Bell UH-1F (XH-48A) Iroquois (Huey)

A picture of the Bell UH-1F Iroquois

The Bell UH-1 is perhaps the best-known American helicopter in the world.  Made famous by its use in Vietnam, versions of the “Huey” remain in both military and civil service today.  Designated HU-1 by the Army and H-40 by the Air Force, the first Hueys flew in 1958.  In 1962, the designations were changed to UH-1.  By the mid-1960s, Hueys could be found in every branch of the U.S. military and were entering the civil and foreign military markets.  The “F” model of the UH-1 was built for the Air Force specifically to provide support for the Titan and Minuteman missile sites.  It featured a new engine and gearbox system that initially gave it a new designation of XH-48A.  The UH-1F now on display is the first prototype of this version of the Huey.  A total of 119 UH-1Fs were built between 1964 and 1967.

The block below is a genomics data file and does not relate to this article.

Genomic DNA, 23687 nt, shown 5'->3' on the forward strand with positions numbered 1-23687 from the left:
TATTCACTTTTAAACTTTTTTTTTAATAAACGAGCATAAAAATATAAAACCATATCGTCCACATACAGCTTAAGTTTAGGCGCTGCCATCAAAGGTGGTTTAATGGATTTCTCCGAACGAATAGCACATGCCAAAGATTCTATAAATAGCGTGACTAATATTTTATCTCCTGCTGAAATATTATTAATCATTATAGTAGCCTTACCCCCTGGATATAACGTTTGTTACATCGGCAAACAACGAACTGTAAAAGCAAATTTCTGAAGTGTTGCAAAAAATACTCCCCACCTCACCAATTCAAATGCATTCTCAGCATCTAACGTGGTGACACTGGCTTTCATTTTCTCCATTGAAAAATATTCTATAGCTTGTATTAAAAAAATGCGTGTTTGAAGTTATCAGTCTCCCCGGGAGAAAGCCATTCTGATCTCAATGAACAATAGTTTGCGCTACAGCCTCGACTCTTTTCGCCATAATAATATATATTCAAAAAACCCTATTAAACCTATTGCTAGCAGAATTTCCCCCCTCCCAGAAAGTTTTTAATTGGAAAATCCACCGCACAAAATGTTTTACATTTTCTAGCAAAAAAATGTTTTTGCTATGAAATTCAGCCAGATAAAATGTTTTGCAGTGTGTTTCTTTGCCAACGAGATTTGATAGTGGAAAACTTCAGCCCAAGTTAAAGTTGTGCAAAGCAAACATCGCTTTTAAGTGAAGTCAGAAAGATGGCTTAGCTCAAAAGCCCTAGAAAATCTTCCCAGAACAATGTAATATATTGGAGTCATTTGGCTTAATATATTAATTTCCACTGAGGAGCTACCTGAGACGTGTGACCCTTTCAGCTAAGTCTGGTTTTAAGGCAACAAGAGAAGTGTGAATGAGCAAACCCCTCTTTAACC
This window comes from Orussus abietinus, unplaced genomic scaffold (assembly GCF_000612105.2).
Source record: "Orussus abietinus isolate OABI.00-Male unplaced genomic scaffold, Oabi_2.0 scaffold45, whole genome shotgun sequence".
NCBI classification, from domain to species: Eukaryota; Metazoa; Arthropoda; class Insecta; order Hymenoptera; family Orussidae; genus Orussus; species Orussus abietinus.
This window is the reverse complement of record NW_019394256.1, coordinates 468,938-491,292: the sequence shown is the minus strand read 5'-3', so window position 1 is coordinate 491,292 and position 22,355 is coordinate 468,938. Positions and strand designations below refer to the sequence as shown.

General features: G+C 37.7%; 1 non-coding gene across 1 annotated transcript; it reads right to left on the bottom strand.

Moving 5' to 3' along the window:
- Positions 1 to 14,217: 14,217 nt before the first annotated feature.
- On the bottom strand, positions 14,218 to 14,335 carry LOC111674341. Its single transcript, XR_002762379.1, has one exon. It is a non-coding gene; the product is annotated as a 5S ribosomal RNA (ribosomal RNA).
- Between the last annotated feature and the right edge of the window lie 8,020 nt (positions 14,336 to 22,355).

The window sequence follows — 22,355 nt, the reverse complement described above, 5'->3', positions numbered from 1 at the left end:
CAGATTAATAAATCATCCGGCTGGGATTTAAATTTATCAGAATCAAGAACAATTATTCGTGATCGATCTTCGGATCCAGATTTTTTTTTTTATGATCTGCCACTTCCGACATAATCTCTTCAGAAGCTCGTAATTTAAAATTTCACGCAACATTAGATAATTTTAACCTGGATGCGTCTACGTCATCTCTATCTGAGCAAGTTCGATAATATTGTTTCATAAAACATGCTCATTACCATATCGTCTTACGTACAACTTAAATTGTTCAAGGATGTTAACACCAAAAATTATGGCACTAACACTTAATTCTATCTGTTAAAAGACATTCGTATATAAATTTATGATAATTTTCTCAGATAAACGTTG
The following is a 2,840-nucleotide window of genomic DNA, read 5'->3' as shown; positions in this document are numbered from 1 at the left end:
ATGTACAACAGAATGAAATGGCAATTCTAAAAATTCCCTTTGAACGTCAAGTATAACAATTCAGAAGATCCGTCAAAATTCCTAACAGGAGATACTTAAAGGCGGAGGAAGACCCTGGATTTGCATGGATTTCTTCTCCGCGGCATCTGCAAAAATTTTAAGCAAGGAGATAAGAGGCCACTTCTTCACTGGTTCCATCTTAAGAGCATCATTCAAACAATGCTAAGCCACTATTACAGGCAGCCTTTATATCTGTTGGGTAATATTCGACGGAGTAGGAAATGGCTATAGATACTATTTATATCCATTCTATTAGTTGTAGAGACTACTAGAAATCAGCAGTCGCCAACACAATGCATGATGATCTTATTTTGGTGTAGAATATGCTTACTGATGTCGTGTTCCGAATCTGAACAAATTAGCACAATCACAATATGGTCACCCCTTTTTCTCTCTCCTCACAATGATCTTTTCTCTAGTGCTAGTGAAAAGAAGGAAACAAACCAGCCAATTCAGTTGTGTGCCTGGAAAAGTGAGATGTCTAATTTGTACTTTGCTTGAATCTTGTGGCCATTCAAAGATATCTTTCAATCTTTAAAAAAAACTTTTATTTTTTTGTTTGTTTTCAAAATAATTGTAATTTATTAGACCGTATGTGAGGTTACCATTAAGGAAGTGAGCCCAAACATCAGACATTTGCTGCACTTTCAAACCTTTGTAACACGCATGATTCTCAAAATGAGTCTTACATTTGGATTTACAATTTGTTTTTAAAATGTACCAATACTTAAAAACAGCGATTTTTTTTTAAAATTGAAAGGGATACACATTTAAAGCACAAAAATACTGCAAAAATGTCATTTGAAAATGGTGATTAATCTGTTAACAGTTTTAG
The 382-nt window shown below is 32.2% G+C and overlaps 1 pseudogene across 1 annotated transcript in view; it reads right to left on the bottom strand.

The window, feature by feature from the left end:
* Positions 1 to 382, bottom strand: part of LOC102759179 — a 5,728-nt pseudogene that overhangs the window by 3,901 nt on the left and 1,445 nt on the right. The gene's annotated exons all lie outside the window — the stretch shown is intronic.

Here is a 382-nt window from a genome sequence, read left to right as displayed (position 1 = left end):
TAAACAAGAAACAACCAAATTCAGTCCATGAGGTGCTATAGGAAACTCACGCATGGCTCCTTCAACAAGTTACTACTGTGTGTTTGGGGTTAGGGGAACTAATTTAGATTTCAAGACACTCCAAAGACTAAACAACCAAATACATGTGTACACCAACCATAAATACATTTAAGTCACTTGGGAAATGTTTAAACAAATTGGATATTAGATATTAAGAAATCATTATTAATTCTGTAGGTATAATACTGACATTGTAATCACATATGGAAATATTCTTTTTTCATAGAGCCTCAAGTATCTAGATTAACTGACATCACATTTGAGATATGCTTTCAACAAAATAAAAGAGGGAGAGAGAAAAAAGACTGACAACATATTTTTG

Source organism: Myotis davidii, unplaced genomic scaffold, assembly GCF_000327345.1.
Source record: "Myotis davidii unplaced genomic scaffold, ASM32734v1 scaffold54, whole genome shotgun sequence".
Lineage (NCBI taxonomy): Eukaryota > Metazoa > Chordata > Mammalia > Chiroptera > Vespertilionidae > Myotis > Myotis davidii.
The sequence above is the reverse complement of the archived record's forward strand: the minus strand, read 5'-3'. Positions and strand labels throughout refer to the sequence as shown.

Diameter of Main Rotor

48 ft

Fuselage Length

41 ft 5 in.

Height

12 ft 6 in.

Weight

9,000 lbs (loaded)

Maximum Speed

138 MPH

Service Ceiling

22,000 ft

Range

347 miles

Engine

General Electric T58-GE-3 turboshaft, 1,325 horsepower

Crew

2 pilots, 9 passengers

Manufacturer
Bell

Markings
Air Force Flight Test Center, Edwards AFB, California, 1966

Serial Number
63-13141

Designation
UH-1F

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